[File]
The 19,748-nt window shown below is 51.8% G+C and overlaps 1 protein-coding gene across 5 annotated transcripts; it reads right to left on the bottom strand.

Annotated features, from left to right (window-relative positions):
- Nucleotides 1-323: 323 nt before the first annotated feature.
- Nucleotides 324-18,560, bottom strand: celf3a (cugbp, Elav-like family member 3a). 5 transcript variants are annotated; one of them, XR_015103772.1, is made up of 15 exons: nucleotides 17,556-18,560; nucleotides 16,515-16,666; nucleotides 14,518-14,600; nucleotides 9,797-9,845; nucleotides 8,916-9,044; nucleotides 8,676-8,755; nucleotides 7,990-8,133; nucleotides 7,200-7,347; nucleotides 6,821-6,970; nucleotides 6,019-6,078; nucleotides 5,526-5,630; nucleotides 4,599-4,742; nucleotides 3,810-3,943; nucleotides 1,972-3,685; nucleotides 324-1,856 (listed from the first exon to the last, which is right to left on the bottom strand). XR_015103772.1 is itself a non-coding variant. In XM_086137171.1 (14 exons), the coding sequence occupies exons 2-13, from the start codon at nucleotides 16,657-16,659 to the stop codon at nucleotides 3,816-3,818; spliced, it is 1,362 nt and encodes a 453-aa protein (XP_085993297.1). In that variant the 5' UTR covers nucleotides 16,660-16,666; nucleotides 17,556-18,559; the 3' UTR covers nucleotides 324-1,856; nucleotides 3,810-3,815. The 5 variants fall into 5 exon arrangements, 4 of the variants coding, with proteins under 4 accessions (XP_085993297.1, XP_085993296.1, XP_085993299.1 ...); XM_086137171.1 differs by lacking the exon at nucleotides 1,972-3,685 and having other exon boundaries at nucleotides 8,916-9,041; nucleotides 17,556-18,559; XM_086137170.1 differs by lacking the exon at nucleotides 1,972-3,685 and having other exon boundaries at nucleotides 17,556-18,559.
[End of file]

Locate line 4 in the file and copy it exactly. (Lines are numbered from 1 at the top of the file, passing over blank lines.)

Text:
- Nucleotides 324-18,560, bottom strand: celf3a (cugbp, Elav-like family member 3a). 5 transcript variants are annotated; one of them, XR_015103772.1, is made up of 15 exons: nucleotides 17,556-18,560; nucleotides 16,515-16,666; nucleotides 14,518-14,600; nucleotides 9,797-9,845; nucleotides 8,916-9,044; nucleotides 8,676-8,755; nucleotides 7,990-8,133; nucleotides 7,200-7,347; nucleotides 6,821-6,970; nucleotides 6,019-6,078; nucleotides 5,526-5,630; nucleotides 4,599-4,742; nucleotides 3,810-3,943; nucleotides 1,972-3,685; nucleotides 324-1,856 (listed from the first exon to the last, which is right to left on the bottom strand). XR_015103772.1 is itself a non-coding variant. In XM_086137171.1 (14 exons), the coding sequence occupies exons 2-13, from the start codon at nucleotides 16,657-16,659 to the stop codon at nucleotides 3,816-3,818; spliced, it is 1,362 nt and encodes a 453-aa protein (XP_085993297.1). In that variant the 5' UTR covers nucleotides 16,660-16,666; nucleotides 17,556-18,559; the 3' UTR covers nucleotides 324-1,856; nucleotides 3,810-3,815. The 5 variants fall into 5 exon arrangements, 4 of the variants coding, with proteins under 4 accessions (XP_085993297.1, XP_085993296.1, XP_085993299.1 ...); XM_086137171.1 differs by lacking the exon at nucleotides 1,972-3,685 and having other exon boundaries at nucleotides 8,916-9,041; nucleotides 17,556-18,559; XM_086137170.1 differs by lacking the exon at nucleotides 1,972-3,685 and having other exon boundaries at nucleotides 17,556-18,559.